Sunderland’s Executive Director of Neighbourhoods Fiona Brown said residents will be able to see how front-line services are becoming carbon neutral as the vehicle is put to work all over the city, collecting 20 tonnes of waste a day and clocking up 10,000 miles a year.
Partners in the public and private sectors signed up to a Sunderland Low Carbon Framework in December 2020 to drive down emissions and make the city carbon neutral by 2040. The council's own Action Plan includes ambitions to be carbon neutral by 2030.
“We are all very aware of the impact that climate change is having, and the council is committed to driving down its carbon emissions and becoming a carbon neutral city,” said Fiona Brown.
“The council is making a positive impact on the environment as we continue updating and transforming our waste and recycling services. The purchase of this vehicle is a very visible and physical demonstration of this council's commitment to carbon reduction while serving residents.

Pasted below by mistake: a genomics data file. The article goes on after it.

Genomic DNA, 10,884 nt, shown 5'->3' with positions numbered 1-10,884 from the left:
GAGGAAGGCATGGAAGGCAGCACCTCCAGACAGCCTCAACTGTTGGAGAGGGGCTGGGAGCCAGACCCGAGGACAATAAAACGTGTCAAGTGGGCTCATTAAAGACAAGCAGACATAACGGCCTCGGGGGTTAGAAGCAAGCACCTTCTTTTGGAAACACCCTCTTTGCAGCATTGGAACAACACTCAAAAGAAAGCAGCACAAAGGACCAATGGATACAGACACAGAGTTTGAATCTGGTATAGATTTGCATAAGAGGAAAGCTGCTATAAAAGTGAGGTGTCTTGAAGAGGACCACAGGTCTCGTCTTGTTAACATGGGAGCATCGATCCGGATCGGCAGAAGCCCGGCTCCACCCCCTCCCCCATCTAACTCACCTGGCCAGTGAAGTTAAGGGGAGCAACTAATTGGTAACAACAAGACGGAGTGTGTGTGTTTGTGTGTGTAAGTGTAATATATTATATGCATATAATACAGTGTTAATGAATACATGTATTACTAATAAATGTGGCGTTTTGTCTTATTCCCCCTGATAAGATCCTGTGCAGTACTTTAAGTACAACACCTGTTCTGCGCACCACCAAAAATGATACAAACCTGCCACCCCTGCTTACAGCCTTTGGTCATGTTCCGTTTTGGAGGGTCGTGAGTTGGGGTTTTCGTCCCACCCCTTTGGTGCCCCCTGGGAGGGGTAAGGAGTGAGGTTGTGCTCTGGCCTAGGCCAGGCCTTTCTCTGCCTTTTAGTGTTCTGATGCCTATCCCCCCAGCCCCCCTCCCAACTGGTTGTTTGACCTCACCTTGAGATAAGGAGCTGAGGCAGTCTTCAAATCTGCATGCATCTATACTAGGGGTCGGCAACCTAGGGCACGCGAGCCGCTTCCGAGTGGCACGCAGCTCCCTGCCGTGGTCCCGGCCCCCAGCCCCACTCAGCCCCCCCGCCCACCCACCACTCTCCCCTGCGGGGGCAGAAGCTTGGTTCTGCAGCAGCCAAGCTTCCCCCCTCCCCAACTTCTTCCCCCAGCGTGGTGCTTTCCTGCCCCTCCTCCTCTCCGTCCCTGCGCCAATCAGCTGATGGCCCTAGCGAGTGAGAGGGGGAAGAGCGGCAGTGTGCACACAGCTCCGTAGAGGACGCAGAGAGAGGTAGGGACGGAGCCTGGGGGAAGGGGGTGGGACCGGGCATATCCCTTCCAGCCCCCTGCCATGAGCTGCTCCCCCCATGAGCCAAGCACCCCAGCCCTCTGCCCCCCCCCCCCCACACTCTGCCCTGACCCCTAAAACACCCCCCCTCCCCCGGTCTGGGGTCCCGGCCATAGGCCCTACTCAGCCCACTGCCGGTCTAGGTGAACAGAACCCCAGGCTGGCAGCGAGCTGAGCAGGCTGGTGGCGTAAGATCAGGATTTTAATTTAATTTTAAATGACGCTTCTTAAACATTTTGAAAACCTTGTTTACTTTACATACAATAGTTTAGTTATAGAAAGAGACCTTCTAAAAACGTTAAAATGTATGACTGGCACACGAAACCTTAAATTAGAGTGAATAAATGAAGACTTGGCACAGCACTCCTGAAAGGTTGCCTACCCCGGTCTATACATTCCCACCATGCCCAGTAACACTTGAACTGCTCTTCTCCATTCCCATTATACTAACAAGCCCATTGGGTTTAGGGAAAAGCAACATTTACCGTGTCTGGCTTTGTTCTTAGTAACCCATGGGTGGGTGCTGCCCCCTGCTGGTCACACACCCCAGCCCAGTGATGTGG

“We are aware of the benefits that EVs bring and can now look more closely how this vehicle performs and the service it can deliver.”
The eCollect will be used across the city over the next 24 months to test its efficiency and cost-effectiveness in different neighbourhoods with a variety of gradients, housing types and road lay-outs.
It will be charged from a 63kW supply, specially adapted for this size of vehicle and more charging infrastructure will be added as the council expands its electric vehicle fleet, which already includes 29 light commercial EVs.
Sunderland’s Fleet Manager Ian Bell said: “This is a very physical demonstration of the council’s continued commitment to clean air.
“EVs are good for the environment and recognised as saving money. This is not just in fuel costs because, when compared with older fossil fuel vehicles, EVs are also generally less expensive on servicing and regular maintenance, so there are many benefits for residents, for the council and our staff.
“A lot of demands are put on our refuse and recycling vehicles so it’s very important in the coming months we understand and evaluate the performance of this type of vehicle. The council can then make further informed decisions about their viability and performance.”